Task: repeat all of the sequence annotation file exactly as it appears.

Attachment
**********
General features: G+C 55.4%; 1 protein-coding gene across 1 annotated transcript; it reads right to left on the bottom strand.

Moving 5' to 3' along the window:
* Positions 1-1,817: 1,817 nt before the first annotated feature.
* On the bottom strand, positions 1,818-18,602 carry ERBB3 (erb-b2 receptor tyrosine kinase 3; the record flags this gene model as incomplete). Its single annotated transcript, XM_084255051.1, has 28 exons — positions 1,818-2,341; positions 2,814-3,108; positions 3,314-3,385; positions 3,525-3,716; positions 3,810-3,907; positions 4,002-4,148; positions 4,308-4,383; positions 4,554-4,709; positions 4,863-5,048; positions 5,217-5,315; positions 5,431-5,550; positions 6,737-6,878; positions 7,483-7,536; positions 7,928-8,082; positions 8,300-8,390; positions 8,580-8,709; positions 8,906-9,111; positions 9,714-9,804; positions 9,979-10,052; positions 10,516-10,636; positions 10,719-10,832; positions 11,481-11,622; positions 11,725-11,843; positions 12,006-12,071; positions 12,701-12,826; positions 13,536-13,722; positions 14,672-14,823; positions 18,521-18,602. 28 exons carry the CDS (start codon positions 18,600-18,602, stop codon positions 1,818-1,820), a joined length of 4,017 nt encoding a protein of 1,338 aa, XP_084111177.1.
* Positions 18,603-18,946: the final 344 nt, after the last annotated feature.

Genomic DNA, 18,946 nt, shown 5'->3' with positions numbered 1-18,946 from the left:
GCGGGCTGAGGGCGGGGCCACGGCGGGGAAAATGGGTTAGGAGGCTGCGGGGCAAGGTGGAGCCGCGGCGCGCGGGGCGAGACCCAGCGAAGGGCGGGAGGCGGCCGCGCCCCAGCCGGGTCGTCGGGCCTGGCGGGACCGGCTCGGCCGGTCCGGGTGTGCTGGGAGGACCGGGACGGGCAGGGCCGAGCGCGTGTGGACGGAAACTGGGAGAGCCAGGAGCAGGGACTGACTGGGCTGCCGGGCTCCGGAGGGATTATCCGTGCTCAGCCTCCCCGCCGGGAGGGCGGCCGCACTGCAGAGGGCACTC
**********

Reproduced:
General features: G+C 55.4%; 1 protein-coding gene across 1 annotated transcript; it reads right to left on the bottom strand.

Moving 5' to 3' along the window:
* Positions 1-1,817: 1,817 nt before the first annotated feature.
* On the bottom strand, positions 1,818-18,602 carry ERBB3 (erb-b2 receptor tyrosine kinase 3; the record flags this gene model as incomplete). Its single annotated transcript, XM_084255051.1, has 28 exons — positions 1,818-2,341; positions 2,814-3,108; positions 3,314-3,385; positions 3,525-3,716; positions 3,810-3,907; positions 4,002-4,148; positions 4,308-4,383; positions 4,554-4,709; positions 4,863-5,048; positions 5,217-5,315; positions 5,431-5,550; positions 6,737-6,878; positions 7,483-7,536; positions 7,928-8,082; positions 8,300-8,390; positions 8,580-8,709; positions 8,906-9,111; positions 9,714-9,804; positions 9,979-10,052; positions 10,516-10,636; positions 10,719-10,832; positions 11,481-11,622; positions 11,725-11,843; positions 12,006-12,071; positions 12,701-12,826; positions 13,536-13,722; positions 14,672-14,823; positions 18,521-18,602. 28 exons carry the CDS (start codon positions 18,600-18,602, stop codon positions 1,818-1,820), a joined length of 4,017 nt encoding a protein of 1,338 aa, XP_084111177.1.
* Positions 18,603-18,946: the final 344 nt, after the last annotated feature.

Genomic DNA, 18,946 nt, shown 5'->3' with positions numbered 1-18,946 from the left:
GCGGGCTGAGGGCGGGGCCACGGCGGGGAAAATGGGTTAGGAGGCTGCGGGGCAAGGTGGAGCCGCGGCGCGCGGGGCGAGACCCAGCGAAGGGCGGGAGGCGGCCGCGCCCCAGCCGGGTCGTCGGGCCTGGCGGGACCGGCTCGGCCGGTCCGGGTGTGCTGGGAGGACCGGGACGGGCAGGGCCGAGCGCGTGTGGACGGAAACTGGGAGAGCCAGGAGCAGGGACTGACTGGGCTGCCGGGCTCCGGAGGGATTATCCGTGCTCAGCCTCCCCGCCGGGAGGGCGGCCGCACTGCAGAGGGCACTC